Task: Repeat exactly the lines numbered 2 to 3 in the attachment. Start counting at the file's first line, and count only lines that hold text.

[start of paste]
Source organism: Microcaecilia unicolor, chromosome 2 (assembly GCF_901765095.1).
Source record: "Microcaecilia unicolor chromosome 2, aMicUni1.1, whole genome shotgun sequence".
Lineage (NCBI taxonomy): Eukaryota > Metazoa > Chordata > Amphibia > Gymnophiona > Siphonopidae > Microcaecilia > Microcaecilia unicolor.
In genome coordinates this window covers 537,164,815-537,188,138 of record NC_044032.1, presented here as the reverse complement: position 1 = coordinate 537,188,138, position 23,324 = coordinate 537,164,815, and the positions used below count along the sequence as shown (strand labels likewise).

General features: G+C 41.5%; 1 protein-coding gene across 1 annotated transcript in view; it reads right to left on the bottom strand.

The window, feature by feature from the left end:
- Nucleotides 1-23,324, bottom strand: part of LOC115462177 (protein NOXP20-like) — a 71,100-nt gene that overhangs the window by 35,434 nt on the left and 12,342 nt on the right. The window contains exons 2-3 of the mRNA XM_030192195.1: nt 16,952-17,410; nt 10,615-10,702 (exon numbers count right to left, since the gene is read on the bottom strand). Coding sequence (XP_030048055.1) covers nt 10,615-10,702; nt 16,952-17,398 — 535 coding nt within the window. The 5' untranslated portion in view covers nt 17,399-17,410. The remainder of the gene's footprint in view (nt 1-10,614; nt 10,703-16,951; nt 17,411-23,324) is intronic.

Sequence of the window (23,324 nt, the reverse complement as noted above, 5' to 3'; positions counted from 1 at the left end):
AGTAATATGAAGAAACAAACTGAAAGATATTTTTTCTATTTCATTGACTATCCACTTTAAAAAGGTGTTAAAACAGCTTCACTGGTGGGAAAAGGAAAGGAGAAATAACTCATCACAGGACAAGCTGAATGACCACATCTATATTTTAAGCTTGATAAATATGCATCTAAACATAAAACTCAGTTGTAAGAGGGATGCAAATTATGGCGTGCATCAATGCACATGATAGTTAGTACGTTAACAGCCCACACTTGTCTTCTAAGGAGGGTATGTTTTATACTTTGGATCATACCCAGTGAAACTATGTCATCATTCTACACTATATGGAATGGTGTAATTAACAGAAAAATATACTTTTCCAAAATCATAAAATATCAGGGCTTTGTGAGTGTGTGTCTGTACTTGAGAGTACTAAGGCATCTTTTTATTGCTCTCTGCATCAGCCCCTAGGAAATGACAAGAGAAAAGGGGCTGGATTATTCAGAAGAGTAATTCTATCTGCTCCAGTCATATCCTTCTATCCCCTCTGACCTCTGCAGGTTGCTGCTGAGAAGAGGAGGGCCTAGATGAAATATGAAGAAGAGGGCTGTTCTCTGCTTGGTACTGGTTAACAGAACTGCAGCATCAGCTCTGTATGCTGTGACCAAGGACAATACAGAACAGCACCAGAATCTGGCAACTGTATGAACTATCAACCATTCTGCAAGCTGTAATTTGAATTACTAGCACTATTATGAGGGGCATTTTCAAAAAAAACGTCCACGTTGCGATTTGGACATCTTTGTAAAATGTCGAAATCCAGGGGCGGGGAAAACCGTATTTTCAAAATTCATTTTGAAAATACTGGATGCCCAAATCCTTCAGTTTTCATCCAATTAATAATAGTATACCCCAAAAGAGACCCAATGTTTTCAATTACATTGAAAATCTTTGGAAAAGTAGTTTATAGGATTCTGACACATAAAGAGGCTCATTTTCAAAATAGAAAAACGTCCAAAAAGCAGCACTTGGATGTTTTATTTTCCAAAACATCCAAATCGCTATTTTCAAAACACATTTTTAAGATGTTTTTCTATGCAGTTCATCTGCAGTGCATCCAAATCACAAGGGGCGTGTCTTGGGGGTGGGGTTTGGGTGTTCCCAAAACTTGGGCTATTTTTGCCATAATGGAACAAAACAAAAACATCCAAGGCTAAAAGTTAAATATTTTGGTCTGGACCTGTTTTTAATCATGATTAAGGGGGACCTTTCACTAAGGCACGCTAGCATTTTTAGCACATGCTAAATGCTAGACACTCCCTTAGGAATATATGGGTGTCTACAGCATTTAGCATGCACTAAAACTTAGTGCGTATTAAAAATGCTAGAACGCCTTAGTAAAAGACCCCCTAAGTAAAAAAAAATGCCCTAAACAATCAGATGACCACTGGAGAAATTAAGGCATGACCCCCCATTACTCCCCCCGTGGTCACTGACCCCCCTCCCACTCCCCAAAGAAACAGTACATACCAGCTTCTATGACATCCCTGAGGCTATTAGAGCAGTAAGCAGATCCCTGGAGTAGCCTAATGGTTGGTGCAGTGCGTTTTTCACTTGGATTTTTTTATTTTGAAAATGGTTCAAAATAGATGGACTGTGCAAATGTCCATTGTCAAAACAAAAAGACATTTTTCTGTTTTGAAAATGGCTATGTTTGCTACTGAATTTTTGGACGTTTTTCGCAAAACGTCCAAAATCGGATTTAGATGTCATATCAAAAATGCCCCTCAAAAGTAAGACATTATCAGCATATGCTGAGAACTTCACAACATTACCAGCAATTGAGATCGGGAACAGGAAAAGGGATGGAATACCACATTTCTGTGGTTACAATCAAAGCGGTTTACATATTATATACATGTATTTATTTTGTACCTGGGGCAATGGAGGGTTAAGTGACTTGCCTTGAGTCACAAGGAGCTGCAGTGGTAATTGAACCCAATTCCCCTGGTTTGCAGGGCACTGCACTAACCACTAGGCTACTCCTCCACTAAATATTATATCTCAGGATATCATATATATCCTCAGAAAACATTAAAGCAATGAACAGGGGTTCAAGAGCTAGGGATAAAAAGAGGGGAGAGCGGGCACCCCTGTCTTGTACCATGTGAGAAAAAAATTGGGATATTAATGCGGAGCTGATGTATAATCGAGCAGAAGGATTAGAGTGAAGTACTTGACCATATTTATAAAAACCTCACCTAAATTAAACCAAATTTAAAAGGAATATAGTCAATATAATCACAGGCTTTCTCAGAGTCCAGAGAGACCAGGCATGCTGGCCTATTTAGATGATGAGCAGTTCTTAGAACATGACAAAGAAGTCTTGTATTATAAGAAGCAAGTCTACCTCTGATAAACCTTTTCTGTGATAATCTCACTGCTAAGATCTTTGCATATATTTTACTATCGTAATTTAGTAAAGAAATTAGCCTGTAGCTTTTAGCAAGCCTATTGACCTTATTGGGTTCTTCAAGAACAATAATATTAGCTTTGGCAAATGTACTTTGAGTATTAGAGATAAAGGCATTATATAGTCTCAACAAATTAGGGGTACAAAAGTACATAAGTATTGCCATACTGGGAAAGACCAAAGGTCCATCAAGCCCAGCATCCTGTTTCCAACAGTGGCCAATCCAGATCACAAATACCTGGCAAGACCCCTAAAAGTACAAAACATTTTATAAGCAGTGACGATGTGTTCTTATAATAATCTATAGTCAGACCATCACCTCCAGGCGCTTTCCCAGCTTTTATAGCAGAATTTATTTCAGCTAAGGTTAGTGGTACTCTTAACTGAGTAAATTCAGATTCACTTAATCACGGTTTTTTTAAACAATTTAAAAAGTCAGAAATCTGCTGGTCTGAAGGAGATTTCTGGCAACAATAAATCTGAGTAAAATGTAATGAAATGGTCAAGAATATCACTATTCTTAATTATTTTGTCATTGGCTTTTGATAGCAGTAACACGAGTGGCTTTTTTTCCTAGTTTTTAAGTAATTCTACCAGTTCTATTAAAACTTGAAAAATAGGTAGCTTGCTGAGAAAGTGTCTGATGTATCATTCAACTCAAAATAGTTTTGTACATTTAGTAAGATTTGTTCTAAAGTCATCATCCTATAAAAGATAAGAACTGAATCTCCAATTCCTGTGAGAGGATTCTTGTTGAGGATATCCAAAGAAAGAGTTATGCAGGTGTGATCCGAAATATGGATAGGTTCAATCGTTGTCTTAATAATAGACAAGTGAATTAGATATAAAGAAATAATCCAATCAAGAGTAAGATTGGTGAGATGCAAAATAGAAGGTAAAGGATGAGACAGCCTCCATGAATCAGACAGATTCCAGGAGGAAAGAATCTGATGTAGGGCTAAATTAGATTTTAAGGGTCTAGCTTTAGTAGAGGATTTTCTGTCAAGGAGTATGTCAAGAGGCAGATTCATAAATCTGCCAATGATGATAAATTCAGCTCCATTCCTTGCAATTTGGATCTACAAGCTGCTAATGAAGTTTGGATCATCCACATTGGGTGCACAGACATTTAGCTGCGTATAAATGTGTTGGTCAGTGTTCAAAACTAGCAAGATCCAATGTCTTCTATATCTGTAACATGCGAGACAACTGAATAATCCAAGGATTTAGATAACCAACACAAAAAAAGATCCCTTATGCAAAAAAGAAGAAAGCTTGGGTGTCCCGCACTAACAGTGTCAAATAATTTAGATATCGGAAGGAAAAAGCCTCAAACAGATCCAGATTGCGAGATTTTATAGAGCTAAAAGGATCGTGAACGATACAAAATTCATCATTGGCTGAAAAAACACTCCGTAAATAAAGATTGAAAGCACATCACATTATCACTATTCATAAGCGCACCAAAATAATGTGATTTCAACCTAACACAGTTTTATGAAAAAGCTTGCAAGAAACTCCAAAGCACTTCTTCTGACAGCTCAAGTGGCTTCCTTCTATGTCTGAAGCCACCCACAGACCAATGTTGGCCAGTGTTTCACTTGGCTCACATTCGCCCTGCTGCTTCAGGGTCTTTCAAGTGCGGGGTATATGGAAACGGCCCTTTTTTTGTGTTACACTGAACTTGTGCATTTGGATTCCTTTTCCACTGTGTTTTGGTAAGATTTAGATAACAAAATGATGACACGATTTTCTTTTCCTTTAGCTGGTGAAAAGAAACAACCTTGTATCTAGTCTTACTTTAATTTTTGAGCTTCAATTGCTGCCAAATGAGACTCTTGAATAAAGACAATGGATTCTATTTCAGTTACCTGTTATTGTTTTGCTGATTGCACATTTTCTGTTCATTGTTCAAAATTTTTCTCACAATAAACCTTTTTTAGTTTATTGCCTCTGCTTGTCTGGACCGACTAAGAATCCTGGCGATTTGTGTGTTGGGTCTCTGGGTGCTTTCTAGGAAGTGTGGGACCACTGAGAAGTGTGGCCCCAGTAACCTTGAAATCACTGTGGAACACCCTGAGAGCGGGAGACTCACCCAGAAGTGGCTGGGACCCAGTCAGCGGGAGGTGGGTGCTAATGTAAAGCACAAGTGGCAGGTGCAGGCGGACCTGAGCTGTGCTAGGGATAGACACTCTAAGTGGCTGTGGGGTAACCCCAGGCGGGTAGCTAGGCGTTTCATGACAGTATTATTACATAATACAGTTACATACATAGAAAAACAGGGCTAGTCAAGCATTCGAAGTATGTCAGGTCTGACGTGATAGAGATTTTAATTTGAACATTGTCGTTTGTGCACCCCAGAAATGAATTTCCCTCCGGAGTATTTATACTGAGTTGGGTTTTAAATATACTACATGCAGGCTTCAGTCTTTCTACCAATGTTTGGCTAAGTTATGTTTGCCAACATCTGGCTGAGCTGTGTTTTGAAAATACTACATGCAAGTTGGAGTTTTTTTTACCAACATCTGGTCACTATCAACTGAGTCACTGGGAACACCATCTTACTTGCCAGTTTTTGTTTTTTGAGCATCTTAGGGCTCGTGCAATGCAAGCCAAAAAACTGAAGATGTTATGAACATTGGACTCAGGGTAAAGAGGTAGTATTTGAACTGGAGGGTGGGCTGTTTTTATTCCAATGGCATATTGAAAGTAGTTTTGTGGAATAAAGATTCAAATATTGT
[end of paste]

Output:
Source record: "Microcaecilia unicolor chromosome 2, aMicUni1.1, whole genome shotgun sequence".
Lineage (NCBI taxonomy): Eukaryota > Metazoa > Chordata > Amphibia > Gymnophiona > Siphonopidae > Microcaecilia > Microcaecilia unicolor.